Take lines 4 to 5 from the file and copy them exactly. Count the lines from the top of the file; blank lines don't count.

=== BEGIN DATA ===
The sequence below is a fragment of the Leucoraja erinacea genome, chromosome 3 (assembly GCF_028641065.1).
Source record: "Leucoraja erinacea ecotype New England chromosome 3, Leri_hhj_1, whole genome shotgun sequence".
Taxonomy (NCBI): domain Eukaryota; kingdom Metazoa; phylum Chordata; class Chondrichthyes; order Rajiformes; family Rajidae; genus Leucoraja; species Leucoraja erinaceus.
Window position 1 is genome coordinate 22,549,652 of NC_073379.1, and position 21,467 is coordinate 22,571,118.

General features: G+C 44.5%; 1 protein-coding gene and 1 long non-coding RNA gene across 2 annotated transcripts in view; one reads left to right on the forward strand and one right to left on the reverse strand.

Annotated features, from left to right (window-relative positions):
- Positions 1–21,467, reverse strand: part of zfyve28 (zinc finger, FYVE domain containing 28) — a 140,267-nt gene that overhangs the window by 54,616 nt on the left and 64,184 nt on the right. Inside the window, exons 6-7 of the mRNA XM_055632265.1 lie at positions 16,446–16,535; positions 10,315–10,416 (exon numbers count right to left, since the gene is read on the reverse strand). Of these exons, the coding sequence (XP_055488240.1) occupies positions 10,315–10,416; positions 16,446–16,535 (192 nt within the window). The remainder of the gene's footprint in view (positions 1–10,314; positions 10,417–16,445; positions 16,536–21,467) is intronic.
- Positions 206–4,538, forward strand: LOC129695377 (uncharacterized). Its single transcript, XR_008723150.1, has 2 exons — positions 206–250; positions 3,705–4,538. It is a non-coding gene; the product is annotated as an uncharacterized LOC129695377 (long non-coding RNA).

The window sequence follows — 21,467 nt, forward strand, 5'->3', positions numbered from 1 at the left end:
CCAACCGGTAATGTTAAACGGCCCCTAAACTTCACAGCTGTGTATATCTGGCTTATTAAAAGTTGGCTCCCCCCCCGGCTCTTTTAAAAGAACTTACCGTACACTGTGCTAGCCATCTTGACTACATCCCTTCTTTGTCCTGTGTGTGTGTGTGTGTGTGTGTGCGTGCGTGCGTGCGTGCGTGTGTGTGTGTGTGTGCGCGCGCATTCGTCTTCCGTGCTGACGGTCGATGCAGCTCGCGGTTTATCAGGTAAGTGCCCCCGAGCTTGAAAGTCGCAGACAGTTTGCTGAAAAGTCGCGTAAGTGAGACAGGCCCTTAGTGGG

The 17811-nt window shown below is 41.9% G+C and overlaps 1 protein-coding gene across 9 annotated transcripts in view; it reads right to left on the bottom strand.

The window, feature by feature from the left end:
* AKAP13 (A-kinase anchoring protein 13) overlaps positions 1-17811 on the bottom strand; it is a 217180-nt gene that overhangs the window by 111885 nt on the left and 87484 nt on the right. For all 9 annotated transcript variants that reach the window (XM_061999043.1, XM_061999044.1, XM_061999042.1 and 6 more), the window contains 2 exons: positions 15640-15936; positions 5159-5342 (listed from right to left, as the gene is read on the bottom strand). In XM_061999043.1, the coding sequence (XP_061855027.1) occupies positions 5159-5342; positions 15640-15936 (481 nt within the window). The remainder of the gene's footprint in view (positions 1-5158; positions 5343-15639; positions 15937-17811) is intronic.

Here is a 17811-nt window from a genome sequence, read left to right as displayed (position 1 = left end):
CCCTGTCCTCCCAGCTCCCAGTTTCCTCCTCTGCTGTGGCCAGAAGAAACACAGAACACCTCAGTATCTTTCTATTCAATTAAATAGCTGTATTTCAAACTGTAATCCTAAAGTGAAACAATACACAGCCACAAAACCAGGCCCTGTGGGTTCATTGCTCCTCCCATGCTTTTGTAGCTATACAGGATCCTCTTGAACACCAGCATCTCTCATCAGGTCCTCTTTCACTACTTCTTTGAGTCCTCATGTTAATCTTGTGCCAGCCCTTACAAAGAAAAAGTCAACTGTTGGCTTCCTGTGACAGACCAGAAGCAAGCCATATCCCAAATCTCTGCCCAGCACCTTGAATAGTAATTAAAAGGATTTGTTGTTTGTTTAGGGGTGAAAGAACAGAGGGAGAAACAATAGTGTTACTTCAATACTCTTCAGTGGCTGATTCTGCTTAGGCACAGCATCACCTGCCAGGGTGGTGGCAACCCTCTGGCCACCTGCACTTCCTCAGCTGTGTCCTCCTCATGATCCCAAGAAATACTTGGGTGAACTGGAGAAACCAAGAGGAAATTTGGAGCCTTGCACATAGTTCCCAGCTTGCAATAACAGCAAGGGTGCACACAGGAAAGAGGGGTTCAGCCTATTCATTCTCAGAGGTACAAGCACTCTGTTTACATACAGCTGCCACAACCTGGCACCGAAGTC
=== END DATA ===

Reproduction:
Window position 1 is genome coordinate 22,549,652 of NC_073379.1, and position 21,467 is coordinate 22,571,118.

General features: G+C 44.5%; 1 protein-coding gene and 1 long non-coding RNA gene across 2 annotated transcripts in view; one reads left to right on the forward strand and one right to left on the reverse strand.